Selling FSBO vs. Hiring a Realtor
Real estate is a complex industry, so much so that many who venture into it as aspirational agents struggle to build their clientele or close sustainable commissions. Not due to a lack of skill, but rather, the very nature of the home transaction process. Whether you’re buying, selling, or representing someone doing both, there are many challenges that can potentially upend any deal, be it an abundance of appraisal and repair contingencies or a basic lack of communication.
It’s this reality that causes many realtors to warn buyers and sellers against going into a home transaction without an agent. They caution, justly, that recent industry trends and longtime realities, like increased competition from buyers overseas, tightening mortgage lending criteria, and densely worded legalese making going it alone a serious pitfall, especially for first-timers.
It’s important to note, though, that there are very clearly biases on that end of the argument. More independent home sellers mean less business for various agencies. Losing a standard 6 or 7 percent commission may not seem like much when put in those terms, but if you’re an agent facilitating the sale of a home listed at $450,000, that’s $27,000 in lost commission. Now imagine you’re a realtor that loses multiple deals like that because your clients opt to sell FSBO. It’s easy to see how you would quickly become disenchanted by the idea.
FSBO Statistics Can Be Deceptive
Recent survey data present a mixed bag regarding the efficacy of FSBO sales. According to the National Association of Realtors (NAR), less than 10 percent of all home sales are FSBO, which sounds damning, until you examine the nature of most agent relationships with buyers and sellers. Often, instead of paying a realtor full commission, sellers will pay a flat fee to real estate professionals to list their property on a multiple listing service. However, even those relationships are grouped into the “agent-assisted” category, which skews and confounds the data immensely.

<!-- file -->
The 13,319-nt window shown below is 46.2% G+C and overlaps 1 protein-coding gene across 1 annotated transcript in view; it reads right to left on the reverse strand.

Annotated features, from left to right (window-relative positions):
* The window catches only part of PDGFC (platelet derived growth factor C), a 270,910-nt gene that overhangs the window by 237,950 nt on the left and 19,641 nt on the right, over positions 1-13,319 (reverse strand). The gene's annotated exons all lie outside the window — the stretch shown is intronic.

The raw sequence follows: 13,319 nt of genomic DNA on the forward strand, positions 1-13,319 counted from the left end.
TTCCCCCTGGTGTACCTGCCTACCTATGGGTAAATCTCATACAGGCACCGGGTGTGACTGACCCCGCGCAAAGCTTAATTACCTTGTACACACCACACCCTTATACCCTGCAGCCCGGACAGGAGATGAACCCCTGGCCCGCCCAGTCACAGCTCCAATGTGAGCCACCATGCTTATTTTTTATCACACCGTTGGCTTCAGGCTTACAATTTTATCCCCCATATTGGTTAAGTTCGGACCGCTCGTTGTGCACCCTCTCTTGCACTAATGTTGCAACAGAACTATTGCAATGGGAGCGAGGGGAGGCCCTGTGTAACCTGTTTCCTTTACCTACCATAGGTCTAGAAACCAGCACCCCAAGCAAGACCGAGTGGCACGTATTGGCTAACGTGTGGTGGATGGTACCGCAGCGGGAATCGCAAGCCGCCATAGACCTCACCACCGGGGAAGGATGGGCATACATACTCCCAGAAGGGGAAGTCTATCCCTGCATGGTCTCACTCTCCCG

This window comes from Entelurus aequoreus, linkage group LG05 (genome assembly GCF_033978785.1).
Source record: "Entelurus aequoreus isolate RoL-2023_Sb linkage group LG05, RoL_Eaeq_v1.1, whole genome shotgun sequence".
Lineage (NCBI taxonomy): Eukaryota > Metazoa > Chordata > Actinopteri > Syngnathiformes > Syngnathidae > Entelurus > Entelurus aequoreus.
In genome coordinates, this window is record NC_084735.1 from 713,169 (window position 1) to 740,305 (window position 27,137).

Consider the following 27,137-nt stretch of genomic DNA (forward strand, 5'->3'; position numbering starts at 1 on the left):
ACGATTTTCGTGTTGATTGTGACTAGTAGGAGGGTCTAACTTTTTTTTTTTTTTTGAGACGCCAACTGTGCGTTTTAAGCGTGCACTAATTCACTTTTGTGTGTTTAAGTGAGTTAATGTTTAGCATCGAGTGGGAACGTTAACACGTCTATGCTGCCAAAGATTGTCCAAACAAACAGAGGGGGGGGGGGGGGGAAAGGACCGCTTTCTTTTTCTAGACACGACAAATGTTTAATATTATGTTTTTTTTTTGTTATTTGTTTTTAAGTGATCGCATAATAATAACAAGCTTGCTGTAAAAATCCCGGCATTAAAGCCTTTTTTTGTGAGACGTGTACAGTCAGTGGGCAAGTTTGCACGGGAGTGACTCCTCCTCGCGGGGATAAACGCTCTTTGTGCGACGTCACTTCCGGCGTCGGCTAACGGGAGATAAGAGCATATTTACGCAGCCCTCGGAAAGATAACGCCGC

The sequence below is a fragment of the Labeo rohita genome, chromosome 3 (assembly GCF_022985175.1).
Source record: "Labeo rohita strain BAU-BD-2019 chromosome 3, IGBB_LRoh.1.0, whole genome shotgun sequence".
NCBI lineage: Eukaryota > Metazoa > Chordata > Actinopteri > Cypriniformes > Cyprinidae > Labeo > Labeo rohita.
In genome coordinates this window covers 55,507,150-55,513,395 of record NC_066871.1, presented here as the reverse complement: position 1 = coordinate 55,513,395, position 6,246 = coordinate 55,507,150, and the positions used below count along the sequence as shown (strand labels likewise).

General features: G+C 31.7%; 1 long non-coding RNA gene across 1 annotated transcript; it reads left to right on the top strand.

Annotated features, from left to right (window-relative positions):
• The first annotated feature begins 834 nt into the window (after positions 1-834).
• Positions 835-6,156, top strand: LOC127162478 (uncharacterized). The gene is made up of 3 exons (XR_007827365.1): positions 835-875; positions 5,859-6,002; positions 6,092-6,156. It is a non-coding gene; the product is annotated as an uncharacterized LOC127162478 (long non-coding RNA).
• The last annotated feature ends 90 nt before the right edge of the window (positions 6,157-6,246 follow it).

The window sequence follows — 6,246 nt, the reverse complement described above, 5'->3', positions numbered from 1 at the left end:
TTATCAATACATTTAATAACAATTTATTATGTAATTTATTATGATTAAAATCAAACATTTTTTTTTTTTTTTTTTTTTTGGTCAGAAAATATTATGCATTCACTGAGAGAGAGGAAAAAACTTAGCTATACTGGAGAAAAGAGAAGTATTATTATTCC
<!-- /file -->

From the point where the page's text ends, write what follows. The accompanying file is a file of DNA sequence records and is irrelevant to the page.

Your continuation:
The data from a later survey by Redfin provide better insight into the driving motivations for FSBO sellers and home sellers in general. According to the survey, nearly 60% of all home sellers receive a discount on realtor commission, totaling, on average, a 40% fee reduction. It’s clear that, regardless of whether a home buyer or seller opts to go solo or hire an agent, their intention is to net the most money possible. Selling FSBO will allow you to do just that.
FSBO Sellers Enjoy More Control Over Their Home Transactions
Not only do FSBO sellers have more money for home inspections and renovations, but they also have greater negotiating flexibility and control over how their home is marketed. These are huge advantages, but only when capitalized on. For example, one of the most interesting statistics presented in the NAR findings is that over 70% of FSBO sales are primarily marketed through either yard signs, or not at all. This, more than any other factor, contributes to the huge discrepancy in FSBO sales. It’s not due to an inherent flaw in the process, but plain inaction.
If you are adept at social media engagement, videography, or photography, you can absolutely create a marketing plan that rivals one you may get from a realtor juggling multiple property deals. Another advantage of not hiring a realtor is being able to apply your own intimate knowledge of your neighborhood to entice prospective buyers. Unlike a realtor who serves multiple neighborhoods or an entire region, you may have more knowledge about current and future area development, or marquee amenities, like a great school district or quiet neighbors. A realtor that only works in your area sparingly may lose sight of these details, or fail to leverage them properly.
For instance, if you live somewhere that experiences a lot of severe weather, siding and windows are especially crucial home features. While homeowners in other areas of the country may judge these fixtures by their aesthetic, those living in Tornado Alley or on a coastline place more stock in their durability and impact resistance. If you’re selling FSBO, you likely know every square inch of your property (and its renovation history) like the back of your hand, and there’s no one better to convey those details than you—without a middle person.
Homeowners have difficulty selling their houses for a wide variety of reasons. It could be that that sort of property isn’t massively in demand right now, that there’s a dip in the market or even that it’s at a quiet time of year. Generally speaking, no two sales are the same.
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